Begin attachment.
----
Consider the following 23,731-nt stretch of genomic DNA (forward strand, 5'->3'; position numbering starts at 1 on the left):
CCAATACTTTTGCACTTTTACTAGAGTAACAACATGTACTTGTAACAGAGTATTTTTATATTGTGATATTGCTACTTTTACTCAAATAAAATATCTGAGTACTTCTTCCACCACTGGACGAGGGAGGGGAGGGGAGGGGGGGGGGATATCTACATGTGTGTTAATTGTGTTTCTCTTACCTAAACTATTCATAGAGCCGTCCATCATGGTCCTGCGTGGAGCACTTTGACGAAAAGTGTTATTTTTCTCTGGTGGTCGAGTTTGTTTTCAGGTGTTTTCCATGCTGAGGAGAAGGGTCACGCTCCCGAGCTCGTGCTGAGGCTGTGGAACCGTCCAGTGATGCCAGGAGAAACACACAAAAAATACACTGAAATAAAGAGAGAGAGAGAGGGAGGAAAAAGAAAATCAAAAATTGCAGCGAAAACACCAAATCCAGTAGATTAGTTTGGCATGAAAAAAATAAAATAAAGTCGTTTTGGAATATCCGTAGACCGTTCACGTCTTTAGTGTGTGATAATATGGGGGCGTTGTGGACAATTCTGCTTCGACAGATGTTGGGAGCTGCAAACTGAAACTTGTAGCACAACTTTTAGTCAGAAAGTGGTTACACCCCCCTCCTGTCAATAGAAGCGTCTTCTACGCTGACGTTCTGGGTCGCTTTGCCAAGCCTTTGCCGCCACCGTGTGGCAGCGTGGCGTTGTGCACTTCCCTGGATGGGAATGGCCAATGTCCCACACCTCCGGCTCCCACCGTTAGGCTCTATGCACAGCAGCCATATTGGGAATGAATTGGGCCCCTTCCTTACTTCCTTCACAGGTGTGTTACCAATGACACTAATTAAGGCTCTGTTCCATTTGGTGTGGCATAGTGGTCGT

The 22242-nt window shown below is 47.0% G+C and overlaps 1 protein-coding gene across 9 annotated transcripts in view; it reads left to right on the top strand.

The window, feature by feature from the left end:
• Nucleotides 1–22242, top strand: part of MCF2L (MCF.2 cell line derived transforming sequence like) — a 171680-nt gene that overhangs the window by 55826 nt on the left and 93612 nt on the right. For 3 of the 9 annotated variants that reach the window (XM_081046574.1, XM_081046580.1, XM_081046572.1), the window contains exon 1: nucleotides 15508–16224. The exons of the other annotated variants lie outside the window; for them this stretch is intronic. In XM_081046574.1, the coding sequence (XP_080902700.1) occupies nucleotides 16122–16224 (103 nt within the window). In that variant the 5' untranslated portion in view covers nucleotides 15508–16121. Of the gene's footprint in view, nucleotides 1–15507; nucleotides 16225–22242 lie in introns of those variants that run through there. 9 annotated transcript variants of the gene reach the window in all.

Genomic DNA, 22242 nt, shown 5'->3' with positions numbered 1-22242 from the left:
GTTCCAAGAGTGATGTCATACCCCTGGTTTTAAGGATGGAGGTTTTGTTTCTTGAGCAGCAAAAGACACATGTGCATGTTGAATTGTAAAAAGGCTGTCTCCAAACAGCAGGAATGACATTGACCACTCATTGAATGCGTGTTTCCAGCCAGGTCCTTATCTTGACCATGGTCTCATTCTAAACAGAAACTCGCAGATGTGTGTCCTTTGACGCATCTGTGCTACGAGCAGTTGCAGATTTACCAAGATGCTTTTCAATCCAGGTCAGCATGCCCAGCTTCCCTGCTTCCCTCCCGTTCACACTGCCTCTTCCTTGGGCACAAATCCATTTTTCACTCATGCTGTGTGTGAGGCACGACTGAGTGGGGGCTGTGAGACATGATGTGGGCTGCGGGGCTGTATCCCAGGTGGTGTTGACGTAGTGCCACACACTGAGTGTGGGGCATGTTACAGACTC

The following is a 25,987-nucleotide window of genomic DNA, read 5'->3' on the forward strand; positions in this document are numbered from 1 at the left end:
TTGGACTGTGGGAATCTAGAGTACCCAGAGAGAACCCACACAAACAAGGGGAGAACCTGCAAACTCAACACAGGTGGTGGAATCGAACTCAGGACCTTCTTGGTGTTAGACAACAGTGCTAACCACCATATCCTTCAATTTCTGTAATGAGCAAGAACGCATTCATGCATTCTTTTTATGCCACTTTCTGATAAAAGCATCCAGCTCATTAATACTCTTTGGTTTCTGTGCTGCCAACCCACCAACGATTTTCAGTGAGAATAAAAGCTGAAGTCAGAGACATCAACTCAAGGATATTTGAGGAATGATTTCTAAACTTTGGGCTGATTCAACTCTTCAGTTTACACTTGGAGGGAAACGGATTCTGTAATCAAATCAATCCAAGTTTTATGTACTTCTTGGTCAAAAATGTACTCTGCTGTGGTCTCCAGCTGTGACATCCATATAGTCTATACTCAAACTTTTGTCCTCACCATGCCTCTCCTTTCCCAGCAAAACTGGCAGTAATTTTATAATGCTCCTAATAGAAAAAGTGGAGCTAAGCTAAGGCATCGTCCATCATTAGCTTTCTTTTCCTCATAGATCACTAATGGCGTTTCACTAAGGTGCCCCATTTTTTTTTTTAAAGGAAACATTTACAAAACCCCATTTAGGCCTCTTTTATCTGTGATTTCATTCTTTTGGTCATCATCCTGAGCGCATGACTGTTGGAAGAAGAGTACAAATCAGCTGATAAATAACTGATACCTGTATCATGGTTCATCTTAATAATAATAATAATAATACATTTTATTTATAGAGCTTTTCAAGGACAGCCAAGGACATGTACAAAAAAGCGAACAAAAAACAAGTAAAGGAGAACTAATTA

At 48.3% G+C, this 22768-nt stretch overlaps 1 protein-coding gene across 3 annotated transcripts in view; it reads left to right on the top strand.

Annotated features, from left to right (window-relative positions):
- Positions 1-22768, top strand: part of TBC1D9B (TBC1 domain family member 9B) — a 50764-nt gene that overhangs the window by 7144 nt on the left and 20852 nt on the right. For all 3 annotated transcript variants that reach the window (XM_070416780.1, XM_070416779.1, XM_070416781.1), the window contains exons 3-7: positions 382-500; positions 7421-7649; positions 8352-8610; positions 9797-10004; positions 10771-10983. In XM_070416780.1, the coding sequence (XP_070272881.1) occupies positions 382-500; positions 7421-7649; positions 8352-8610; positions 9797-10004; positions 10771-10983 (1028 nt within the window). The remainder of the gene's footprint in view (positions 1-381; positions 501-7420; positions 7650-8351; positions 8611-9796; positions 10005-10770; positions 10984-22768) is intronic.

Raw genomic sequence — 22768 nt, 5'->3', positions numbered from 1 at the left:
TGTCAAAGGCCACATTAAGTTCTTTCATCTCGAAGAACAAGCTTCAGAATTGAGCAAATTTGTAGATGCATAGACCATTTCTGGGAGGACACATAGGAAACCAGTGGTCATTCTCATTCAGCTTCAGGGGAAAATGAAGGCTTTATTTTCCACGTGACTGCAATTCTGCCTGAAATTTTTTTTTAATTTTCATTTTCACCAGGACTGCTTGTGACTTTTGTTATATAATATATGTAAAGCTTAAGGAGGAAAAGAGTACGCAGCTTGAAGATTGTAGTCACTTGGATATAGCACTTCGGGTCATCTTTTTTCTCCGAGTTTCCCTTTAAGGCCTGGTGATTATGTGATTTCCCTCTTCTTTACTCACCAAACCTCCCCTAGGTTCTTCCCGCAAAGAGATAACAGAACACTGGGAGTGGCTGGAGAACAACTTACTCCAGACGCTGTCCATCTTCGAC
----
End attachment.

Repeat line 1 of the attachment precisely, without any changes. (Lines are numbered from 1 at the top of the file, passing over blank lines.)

Consider the following 23,731-nt stretch of genomic DNA (forward strand, 5'->3'; position numbering starts at 1 on the left):